I always love hearing how, and when, someone caught the gardening-bug. In my case it was destined to be — it wasn’t anything I decided to do — gardening was just something you did, that everyone did. My grandfather grew a remarkable vegetable garden, wait — make that fruit and vegetable garden. He had the best raspberries in town and we snacked on sugar snap peas by the bagful. Both of my parents garden, although with regimented roles of dad as the lawn and veggie guy, mom as the tender of the “flowers” (even if it doesn’t bloom the ornamentals are referred to as “flowers”).

I don’t have strong memories of visiting nurseries when I was  kid, but I do remember stops at Northwest Seed & Pet. It’s a locally-owned business in Spokane, WA, opened 1944. As a kid what could be better? Your parents can get the boring stuff taken care of and you get to look at animals! Well, that was then.

Back in Spokane over Thanksgiving weekend my husband and I stopped in both NWS&P locations. He wanted to see the animals and yes, I thought maybe it wouldn’t be a bad idea to check in on their plant offerings, you know, just to see what they’ve got these days…
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Aechmea fasciata, I believe.
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Acalypha hispida (Chenille plant)
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No doubt that Brugmansia at the back has been in inventory since when I still lived in Spokane (we moved to Portland in 2004), heck, probably long before that.
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And the same goes for this clump of blooming Strelitzia
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And that makes me very happy. Browsing through the plants here is almost like you’re looking at someones personal collection.
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It’s the kind of place that seems designed to spark the love of plants in a young mind.
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This is is not a hipster “trendy” plant store.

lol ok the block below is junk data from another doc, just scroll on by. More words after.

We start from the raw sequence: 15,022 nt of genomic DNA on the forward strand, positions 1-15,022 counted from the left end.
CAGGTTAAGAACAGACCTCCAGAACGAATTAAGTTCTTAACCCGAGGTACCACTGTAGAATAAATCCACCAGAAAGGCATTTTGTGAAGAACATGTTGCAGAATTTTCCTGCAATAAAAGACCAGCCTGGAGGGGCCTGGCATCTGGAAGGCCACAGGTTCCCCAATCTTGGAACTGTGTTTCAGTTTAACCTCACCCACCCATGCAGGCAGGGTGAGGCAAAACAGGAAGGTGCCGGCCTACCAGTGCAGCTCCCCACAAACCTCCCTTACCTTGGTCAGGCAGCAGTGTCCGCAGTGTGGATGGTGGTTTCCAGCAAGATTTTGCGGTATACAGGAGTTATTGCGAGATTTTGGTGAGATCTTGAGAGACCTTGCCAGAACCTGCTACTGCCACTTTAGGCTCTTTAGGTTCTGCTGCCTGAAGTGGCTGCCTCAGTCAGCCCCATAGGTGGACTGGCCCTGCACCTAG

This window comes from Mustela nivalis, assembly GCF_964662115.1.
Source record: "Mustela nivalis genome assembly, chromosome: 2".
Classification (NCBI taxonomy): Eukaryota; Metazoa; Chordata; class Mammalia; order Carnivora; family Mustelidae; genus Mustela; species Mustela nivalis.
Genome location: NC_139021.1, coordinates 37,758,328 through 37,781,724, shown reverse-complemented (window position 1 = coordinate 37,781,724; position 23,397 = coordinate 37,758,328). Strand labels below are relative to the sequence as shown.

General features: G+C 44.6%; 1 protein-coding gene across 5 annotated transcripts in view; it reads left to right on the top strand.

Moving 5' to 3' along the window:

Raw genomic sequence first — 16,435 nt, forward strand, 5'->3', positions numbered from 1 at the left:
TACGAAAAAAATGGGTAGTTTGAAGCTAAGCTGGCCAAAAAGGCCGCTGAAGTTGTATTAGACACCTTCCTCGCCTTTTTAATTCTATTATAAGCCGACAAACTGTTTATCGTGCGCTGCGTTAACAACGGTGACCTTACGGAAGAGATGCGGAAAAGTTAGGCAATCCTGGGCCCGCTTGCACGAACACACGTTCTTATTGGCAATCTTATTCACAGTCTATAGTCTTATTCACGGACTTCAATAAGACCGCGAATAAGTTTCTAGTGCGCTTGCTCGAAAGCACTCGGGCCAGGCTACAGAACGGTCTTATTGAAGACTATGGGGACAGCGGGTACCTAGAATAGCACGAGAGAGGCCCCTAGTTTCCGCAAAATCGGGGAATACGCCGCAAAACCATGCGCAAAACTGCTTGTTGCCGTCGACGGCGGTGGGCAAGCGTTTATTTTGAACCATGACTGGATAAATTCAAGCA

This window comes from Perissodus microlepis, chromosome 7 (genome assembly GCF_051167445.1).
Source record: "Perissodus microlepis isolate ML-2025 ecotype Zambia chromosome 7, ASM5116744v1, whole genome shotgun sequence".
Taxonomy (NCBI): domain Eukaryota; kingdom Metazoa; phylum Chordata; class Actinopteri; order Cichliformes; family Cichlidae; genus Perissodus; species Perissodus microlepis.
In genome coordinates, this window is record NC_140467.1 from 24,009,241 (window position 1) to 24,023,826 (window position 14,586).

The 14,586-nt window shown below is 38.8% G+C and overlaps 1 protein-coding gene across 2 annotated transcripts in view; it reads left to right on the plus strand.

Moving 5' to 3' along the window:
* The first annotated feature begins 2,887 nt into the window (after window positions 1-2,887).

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And whomever is in charge is a real plant nut.
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Of course I was thrilled to see a nice selection of cactus and other succulents.
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These little Euphorbia polygona cv. ‘Snowflake’ came home with me. I felt sorry for the little guy leaning right out of his pot.
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At the second location there was a trio of sizeable Aloes, only $24.99! Although I wish they would have been labeled.
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One of these tiny Leuchtenbergia principis also became mine. Sadly not the double on the left, somebody beat me to it while I was back looking at the kitties!
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Hoya carnosa compacta…(I think) all kinds of crazy!
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And finally, small Lucida Discolor — which I’m here to tell you are surprisingly easy to keep alive. You probably need one of these guys…
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Thanks for coming along on my little journey down memory lane. Now I have to ask, how did you become a gardener (or plant nut). Was it a family obsession? Purely an adult (homeowner) thing? A desire to spend time outdoors? Maybe vegetable garden was your entry into the plant world…please, tell us more…